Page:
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Jacksonville Mesothelioma Lawyer

Jacksonville has no deposits of naturally occurring asbestos (NOA) it is considered a high-risk city for asbestos exposure due to its economic links to the manufacturing and maritime industries. Thousands of residents and workers in the city have been continuously exposed to the toxic mineral since the 1940s. Asbestos exposure mainly took place at various power plants, factories, local residences, military facilities and shipyards. Many people in the city have already developed diseases such as mesothelioma because of their long-term asbestos exposure.

Hire a Mesothelioma Lawyer in Fort Lauderdale

The victims of asbestos exposure could be entitled to compensation. A qualified Jacksonville mesothelioma lawyer can help asbestos victims and their families to win the damages they deserve. We are ready to help you locate a leading mesothelioma attorney. Please feel free to call us toll free at 1-800-706-5606 or submit our online form by clicking the “CLCK TO FILE YOUR CLAIM” button above for a representative to contact you.
Those who have contracted mesothelioma or other asbestos-linked ailments because of their occupational or secondhand exposure to the hazardous mineral may qualify for considerable damages. At this time, mesothelioma trust funds have approximately $30 billion. If you or a loved one is a victim of asbestos exposure, this is the right time to seek compensation. We have been assisting mesothelioma victims and their families for many years in finding a good mesothelioma lawyer.

Naval Facilities and Shipyards in Jacksonville

The city became a busy port in the United States due to its location along the Saint Johns River and Atlantic Ocean. There are three main railroads and interstate highways, which made the city a major transportation hub.

The Port of Jacksonville (JAXPORT), an international trade seaport on the St. Johns River, is one of the largest deep water harbors on the U.S. seaboard. Apart from the passenger and cargo facilities of the port, there are a number of local shipbuilding and repair yards. Some of them are still functional while others, including the Jacksonville Shipyard, have been abandoned or closed. Additionally, the United States navy operates quite a few large facilities in Jacksonville. Workers including the military and civilian seamen, shopfitters, electricians, and electricians, are at the risk of exposure to high levels of asbestos at all these job sites.

Sources of Asbestos Exposure in Jacksonville

One of the major Jacksonville sites at the risk of heavy asbestos exposure was the Jacksonville Shipyards, which was one of the largest shipbuilding facilities in the area until its closure in 1992. It was operated for more than a century under different titles and owners. Thousands of vessels were built and repaired at the facility between 1850 and 1991. During most of this period, the company and its successors handled or used large amounts of asbestos-containing materials (ACMs) such as pipe insulation, hulls, steam lines, electrical wiring and engineering spaces. Asbestos use in this work site peaked in the years following the Second World War.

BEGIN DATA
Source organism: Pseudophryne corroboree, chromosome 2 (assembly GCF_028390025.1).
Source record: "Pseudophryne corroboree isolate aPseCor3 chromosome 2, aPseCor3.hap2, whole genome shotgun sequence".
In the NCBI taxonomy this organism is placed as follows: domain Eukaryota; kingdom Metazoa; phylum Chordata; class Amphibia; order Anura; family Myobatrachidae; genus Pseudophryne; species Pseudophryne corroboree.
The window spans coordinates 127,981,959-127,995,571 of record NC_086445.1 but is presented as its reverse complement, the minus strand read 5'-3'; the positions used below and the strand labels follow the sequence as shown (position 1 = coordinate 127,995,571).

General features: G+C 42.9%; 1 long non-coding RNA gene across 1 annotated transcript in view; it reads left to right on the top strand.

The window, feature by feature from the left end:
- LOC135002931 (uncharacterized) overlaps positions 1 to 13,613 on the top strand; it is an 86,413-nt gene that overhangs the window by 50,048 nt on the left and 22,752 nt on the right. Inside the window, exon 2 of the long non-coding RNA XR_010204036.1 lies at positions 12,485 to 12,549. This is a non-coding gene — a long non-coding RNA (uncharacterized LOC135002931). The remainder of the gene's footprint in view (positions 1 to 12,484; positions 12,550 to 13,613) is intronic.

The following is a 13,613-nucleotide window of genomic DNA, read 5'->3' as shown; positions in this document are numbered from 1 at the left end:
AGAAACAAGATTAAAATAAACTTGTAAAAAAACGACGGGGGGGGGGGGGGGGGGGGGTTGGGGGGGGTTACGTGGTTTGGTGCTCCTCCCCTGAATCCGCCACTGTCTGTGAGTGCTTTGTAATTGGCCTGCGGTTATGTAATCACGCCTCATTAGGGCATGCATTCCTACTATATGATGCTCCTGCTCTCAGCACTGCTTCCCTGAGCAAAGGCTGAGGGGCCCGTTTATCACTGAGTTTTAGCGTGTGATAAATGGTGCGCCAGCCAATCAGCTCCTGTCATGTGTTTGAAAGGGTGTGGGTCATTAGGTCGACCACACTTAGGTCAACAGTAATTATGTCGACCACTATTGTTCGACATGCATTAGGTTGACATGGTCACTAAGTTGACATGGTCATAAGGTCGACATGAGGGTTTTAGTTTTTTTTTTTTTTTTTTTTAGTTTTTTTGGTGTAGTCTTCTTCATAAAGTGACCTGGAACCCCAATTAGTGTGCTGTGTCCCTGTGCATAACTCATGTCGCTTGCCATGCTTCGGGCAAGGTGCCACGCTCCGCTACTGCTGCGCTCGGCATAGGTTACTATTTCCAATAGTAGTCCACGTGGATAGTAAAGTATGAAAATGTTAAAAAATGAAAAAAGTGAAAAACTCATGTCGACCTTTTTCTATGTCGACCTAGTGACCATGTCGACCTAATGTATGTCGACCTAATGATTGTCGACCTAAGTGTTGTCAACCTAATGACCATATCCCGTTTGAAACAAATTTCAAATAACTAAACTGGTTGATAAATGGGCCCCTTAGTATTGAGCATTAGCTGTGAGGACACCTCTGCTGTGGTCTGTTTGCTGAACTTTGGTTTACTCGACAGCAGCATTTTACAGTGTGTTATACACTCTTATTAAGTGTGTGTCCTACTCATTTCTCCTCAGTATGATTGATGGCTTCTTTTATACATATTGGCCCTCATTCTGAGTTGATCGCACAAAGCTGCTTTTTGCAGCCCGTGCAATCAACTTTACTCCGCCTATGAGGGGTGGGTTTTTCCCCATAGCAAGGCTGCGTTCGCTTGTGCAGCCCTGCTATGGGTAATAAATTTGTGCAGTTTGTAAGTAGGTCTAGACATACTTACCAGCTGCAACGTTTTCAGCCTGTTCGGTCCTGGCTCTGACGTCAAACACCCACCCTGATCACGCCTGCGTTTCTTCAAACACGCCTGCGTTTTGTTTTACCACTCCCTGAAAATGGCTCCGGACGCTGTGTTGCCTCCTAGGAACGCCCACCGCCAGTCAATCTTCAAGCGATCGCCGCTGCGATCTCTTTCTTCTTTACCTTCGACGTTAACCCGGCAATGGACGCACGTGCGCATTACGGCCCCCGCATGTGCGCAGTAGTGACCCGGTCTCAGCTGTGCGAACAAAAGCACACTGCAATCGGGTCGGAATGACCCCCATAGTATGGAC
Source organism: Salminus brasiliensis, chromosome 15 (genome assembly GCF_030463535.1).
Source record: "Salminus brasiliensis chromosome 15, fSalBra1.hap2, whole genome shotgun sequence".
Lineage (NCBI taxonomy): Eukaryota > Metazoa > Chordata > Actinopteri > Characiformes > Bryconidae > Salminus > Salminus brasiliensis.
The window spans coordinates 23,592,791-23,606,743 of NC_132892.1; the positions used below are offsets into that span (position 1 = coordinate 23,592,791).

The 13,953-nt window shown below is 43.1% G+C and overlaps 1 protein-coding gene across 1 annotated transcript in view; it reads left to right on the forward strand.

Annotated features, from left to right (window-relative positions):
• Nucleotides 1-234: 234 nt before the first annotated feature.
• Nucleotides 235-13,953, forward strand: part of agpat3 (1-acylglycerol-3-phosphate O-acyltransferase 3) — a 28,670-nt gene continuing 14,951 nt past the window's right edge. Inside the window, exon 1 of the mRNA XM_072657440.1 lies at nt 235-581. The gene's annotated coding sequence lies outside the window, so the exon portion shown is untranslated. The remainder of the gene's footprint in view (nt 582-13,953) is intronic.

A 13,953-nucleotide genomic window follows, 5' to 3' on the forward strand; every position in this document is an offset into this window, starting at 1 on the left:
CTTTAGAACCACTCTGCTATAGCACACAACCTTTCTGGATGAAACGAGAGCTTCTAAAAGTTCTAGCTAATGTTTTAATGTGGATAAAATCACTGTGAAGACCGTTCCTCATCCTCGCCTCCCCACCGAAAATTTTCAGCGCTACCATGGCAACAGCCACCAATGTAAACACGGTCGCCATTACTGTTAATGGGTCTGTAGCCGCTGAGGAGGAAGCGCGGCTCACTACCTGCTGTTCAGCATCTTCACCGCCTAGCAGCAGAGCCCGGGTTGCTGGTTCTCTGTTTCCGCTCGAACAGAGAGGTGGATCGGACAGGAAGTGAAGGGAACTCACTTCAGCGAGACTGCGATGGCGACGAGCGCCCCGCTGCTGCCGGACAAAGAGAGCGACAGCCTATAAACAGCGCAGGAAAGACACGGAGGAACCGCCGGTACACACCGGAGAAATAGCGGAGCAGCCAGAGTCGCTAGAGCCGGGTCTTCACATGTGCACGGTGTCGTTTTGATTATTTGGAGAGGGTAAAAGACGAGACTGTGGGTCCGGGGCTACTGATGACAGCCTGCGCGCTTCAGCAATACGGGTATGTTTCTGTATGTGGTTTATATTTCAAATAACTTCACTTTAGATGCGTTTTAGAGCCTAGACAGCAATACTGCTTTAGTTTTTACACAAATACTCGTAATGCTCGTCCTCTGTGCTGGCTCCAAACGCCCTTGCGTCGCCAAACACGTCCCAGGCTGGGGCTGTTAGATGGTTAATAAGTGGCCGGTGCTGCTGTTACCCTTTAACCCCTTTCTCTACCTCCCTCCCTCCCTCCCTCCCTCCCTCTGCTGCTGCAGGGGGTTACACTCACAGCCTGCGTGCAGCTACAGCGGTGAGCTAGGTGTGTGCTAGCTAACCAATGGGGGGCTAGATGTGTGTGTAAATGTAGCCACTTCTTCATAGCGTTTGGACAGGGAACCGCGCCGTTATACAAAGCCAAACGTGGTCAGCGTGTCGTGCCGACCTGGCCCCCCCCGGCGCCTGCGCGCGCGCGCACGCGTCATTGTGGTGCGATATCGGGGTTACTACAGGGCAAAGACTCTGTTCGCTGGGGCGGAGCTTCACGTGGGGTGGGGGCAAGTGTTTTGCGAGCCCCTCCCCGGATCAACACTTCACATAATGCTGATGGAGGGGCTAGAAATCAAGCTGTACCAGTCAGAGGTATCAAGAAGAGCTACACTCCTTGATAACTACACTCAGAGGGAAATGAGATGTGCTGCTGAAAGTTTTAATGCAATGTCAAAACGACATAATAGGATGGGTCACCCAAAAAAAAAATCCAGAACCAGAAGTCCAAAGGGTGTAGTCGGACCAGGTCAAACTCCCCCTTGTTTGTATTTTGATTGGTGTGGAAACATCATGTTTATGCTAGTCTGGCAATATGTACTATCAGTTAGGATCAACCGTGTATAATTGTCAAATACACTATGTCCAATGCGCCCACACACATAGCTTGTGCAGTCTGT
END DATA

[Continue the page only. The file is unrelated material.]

Though the functions of military and civilian vessels are different, they were built and repaired in the same facilities. Therefore, all ships built before the 1970s contain large amounts of asbestos. Many of these vessels are still there in service and pose the risk of workers contracting asbestos-related diseases. Many former shipyard and vessel workers have already developed asbestos-linked cancers such as mesothelioma.

In addition to facilities related to maritime industry, many other industries also used the hazardous mineral in large amounts. These industries include construction, power generation and transportation. Even many old homes in the city still contain asbestos in different parts, including: corrugated roofing; backyard sheds; electrical meter boards; dog kennels; wood heaters; sub floor packers; insulation in stoves and heaters; eaves; and piping.

Asbestos was used in large scale in different facilities and work sites in Jacksonville, particularly in the transportation and manufacturing industries. Due to its excellent resistance to heat and fire, many companies incorporated asbestos-containing products in different parts of their plants. Workers suffered exposure to elevated levels of asbestos fibers at Jacksonville Electric Authority power plants. Anheuser-Busch Brewery, Florida Power and Light, Jacksonville Electric Authority, Ameristeel mill (formerly known as Florida Steel), Union Camp Chemical Plant etc. are some other examples of plants and work sites where heavy asbestos exposure occurred.

Medical Assistance near Jacksonville

Sylvester Comprehensive Cancer Center

University of Miami Board of Trustees

1475 N.W. 12th Avenue

Miami, FL 33136

Phone: 305-243-1000